I’m from the North East. That’s how I always explain when I’m asked, from time to time, where I’m from. The North East has always seemed the best description. Technically I’m “from” the edge of Gateshead borough, a small village called Crawcrook attached to a slightly larger village called Ryton. It’s near Northumberland, but the largest nearby place most people from outside the region have heard of is Newcastle.
To confuse matters, I’m a Sunderland fan, which – in a region where identity and football intertwine perhaps more than anywhere outside of Glasgow – really matters. That made school…fun, at times…
But I say that I’m from the North East not because it’s a more convenient way of explaining my slightly confused identity, but because I think of it as where I’m from. It’s a large geographical area, but it has a real unified sense of place. It even has its own excellent encyclopaedia, which allows me to bore/entertain people with facts about the region. Which is often.
(For example – the French revolutionary Marat once lived in Newcastle. Never let it be said that I’m not teaching you something here.)
So I was baffled to see Tory MP for Stockton South James Wharton arguing on ConHome today that the North East doesn’t exist. It’s a “political construct” he claimed.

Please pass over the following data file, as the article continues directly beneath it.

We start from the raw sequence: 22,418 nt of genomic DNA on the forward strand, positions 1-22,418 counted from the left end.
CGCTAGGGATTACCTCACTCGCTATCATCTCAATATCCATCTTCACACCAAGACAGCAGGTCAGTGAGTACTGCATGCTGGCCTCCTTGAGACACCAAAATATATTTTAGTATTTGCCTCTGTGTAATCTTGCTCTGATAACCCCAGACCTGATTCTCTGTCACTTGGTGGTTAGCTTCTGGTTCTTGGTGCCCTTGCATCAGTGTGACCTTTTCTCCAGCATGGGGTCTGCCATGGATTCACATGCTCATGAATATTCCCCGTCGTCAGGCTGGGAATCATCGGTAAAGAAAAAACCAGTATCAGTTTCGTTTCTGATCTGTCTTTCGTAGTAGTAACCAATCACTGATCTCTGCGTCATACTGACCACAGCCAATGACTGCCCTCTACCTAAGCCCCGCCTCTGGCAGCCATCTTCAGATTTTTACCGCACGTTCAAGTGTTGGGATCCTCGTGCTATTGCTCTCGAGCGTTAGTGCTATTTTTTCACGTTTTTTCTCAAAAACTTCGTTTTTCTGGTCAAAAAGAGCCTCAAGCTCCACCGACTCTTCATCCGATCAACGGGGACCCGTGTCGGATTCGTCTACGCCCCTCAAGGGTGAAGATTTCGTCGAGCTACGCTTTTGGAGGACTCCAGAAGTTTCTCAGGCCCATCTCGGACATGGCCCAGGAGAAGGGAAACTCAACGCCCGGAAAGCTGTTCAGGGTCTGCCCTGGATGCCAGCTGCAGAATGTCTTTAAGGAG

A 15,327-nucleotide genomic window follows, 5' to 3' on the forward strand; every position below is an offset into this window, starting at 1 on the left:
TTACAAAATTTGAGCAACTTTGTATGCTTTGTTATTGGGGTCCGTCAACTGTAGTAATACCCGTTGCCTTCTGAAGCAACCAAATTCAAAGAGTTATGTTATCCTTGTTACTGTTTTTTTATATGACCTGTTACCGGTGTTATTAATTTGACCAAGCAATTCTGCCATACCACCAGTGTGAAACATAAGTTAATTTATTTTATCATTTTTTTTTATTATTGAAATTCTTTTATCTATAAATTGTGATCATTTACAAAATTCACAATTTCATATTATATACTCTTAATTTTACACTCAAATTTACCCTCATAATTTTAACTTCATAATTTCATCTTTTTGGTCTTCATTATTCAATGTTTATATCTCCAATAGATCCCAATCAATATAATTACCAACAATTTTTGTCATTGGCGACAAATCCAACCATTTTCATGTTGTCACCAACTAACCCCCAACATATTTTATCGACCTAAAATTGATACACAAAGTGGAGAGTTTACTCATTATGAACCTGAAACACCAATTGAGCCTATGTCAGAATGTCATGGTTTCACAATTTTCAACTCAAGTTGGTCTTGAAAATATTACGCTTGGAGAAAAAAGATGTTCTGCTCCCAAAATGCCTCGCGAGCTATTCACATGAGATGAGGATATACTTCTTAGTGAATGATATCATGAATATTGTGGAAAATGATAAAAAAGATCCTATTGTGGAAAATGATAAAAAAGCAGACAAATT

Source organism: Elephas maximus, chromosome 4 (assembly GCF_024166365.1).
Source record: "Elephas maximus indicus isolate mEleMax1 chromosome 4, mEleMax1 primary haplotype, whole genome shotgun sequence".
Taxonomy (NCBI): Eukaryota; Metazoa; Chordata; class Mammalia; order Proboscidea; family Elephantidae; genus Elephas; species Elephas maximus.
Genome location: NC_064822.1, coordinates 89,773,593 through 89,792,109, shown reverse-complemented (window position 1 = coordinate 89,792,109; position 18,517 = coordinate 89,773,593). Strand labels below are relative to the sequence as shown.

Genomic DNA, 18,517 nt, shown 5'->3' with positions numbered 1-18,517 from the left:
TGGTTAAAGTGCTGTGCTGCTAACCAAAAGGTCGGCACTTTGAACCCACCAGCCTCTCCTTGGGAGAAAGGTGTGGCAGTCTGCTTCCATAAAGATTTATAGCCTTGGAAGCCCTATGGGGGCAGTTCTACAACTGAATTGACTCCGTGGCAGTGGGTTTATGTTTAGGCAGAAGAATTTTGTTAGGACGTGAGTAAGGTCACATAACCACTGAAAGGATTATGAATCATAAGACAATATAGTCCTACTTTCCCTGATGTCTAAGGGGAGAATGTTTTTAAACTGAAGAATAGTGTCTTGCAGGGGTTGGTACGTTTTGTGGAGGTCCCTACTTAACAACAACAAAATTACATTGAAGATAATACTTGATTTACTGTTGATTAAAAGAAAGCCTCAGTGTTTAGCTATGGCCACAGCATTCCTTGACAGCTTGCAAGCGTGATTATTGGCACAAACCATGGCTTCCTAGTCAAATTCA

The idea that the people of the North East could genuinely feel bound together and united by our shared history and a sense of solidarity seems to be alien to him. Which is sad, as Wharton is – whether he likes it or not – from the North East just like me. I wish he felt that connection with people from across the region like I and most others – Geordies, Smoggies, Mackems – genuinely feel for each other. We may mock each other. We may loathe each other’s football teams. But there’s no doubt that the North East is arguably the English region with the strongest sense of regional identity (matched perhaps by the North West).
When I meet someone from Stockton – for example – there will more likely that not be some reference made to the North East, shared history, probably a bit of piss taking and – yes – football. The connection is similar to the one you’d expect if two people from Scotland or Wales – for example – met elsewhere. The North East has an almost nation state feel to it – culturally at least.
That’s why I was so disappointed when the North East rejected a regional assembly. Surely if such a thing could work anywhere, it’s the North East. But the campaign was run badly, and only a small minority (of which I was one) backed greater autonomy. Although I suspect that now the country is back under Tory control – a different result might be achieved today…
So yes, the North East does exist – and as a social and cultural entity, not as a political construct. It’s somewhere I am hugely proud to come from. And now I’m off to eat a Greggs Pasty. Because on top of everything else, James Wharton has made me homesick for the region I, and millions of others, love. Does anyone know where I can buy a stottie cake and pease pudding in London?
(If the Tories were smart they would listen to David Skelton of Policy Exchange on North East identity. He’s a Tory who gets what makes the region tick. Although of course I hope they don’t.)